Dem Election Lawyer Blasted by Judge for Making 'Misleading' Claims


If you’re a top Democrat and need an election lawyer, Marc Elias is your man.

I know, this is a pretty limited demographic — and one that probably doesn’t read much of my stuff. But it’s a powerful one, it pays well and Elias (along with his firm, Perkins Coie) seems to have a pretty high market penetration there.

For instance, Elias is representing two Democratic politicians who have cases coming before the House Administration Committee, one of which could plausibly end with his client, Democratic Iowa congressional candidate Rita Hart, overturning the results in a House election she lost by six votes.

That would be news in and of itself, but so’s the conflict of interest: Of the six Democrats who sit on the committee, three of them are represented by Elias themselves.

And even that’s pretty small potatoes when you consider the bigger spuds he’s been retained by.

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Elias was a lawyer for both the Hillary Clinton campaign (where he was chief campaign counsel) and the Democratic National Committee during the 2016 election cycle. In that capacity, he hired opposition research firm Fusion GPS to assemble what would become known as the “Steele dossier,” which included wild (and mostly discredited) speculation about the Donald Trump presidential campaign’s links to Russia.

So, Elias has a big Democratic name and big Democratic connections. And that makes it a big deal when a court sanctions him for making a “redundant and misleading submission” in a lawsuit regarding the 2020 election.

According to Fox News, Elias and other attorneys were sanctioned by the Fifth Circuit Court of Appeals in a March 11 order after the court ruled a February filing in an election law case in Texas was pretty much the same as one they had filed in September of 2020 — and which the same court had already denied.

The case involved straight-ticket voting — where an individual is able to flip a switch or press a button to automatically vote for every candidate of a certain party on the ballot. Texas lawmakers banned the practice in 2017, according to the Washington Examiner, but a federal judge reinstituted it for the 2020 election because of the coronavirus pandemic.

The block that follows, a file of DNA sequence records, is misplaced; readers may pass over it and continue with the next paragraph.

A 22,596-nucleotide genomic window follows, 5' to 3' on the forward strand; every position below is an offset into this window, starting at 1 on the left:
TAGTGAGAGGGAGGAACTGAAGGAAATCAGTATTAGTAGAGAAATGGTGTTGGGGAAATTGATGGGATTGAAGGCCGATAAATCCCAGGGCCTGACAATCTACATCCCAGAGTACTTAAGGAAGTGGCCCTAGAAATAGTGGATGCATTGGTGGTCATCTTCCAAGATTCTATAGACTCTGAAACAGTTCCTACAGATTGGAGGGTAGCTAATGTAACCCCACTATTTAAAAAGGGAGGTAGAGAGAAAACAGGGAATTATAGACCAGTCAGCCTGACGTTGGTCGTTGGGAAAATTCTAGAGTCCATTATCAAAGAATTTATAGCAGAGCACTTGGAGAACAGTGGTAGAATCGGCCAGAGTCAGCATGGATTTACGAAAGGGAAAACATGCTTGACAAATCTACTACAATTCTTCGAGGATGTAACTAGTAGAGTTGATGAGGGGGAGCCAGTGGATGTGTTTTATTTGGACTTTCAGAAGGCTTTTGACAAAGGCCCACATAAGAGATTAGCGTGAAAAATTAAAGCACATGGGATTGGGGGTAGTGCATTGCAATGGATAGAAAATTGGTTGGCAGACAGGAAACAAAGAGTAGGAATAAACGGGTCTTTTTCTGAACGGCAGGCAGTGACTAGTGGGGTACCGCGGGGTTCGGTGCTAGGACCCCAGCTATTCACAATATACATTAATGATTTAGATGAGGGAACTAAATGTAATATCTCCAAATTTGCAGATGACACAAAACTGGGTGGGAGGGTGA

Were sanctions warranted in this case?

The judge’s ruling was in response to a lawsuit by Democratic groups and the Texas Alliance for Retired Americans, which argued that straight-ticket voting speeds up in-person voting, which would lead to shorter wait times.

The challengers also claimed banning straight-ticket voting harmed minority and low-income voters, who they said didn’t have the job flexibility to wait.

Whatever the reasons, the court didn’t find Perkins Coie’s case particularly persuasive in September and let the Texas ban on the practice stand.

It remained in place for the November election.

On Feb. 10, Elias and his attorneys filed a motion to dispute the case the court called “nearly identical” to its previously rejected filing. The Fifth Circuit ruled that Elias and Perkins Coie were drawing out the case “unreasonably and vexatiously,” the Washington Free Beacon reported.”

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The court called it a “redundant and misleading submission” and cited Elias for “lack of candor.”

“This inexplicable failure to disclose the earlier denial of their motion violated their duty of candor to the court,” the ruling stated, adding that “[s]anctions are warranted in this case to deter future violations.”

The sanctions included “reasonable attorney’s fees and court costs” as well as “double costs.”

In addition, Elias was encouraged to go for training regarding the Model Rules of Professional Conduct and complete an hour of Continuing Legal Education courses dealing with “specifically candor with the court.”

Texas Attorney General Ken Paxton said that the sanctions were particularly warranted because he informed Elias and Perkins Coie that the filing was identical and asked for its withdrawal.

“Elias has no valid explanation for the misleading submissions to the Fifth Circuit. Even when they were notified that they violated ethical rules, they refused to withdraw their motion,” Paxton said, according to The American Lawyer.

“They were aware of their violations and blatantly chose to ignore them. I thank the court for issuing these much-needed sanctions. Perkins Coie cannot continue to mislead the court, especially in a matter as important as election integrity.”

Perkins Coie railed against the sanctions in a statement.

“We do not normally respond to requests for comment on pending litigation, but the firm and the attorneys involved in this matter strongly disagree with the Appellate Court’s ruling and its order of sanctions in this case. The firm fully and completely supports our attorneys in this case,” the firm said in a statement.

This is your preeminent Democrat election law firm, ladies and gentlemen. Given how seriously they take election law, is anyone surprised?

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C. Douglas Golden is a writer who splits his time between the United States and Southeast Asia. Specializing in political commentary and world affairs, he's written for Conservative Tribune and The Western Journal since 2014.
C. Douglas Golden is a writer who splits his time between the United States and Southeast Asia. Specializing in political commentary and world affairs, he's written for Conservative Tribune and The Western Journal since 2014. Aside from politics, he enjoys spending time with his wife, literature (especially British comic novels and modern Japanese lit), indie rock, coffee, Formula One and football (of both American and world varieties).
Morristown, New Jersey
Catholic University of America
Languages Spoken
English, Spanish
Topics of Expertise
American Politics, World Politics, Culture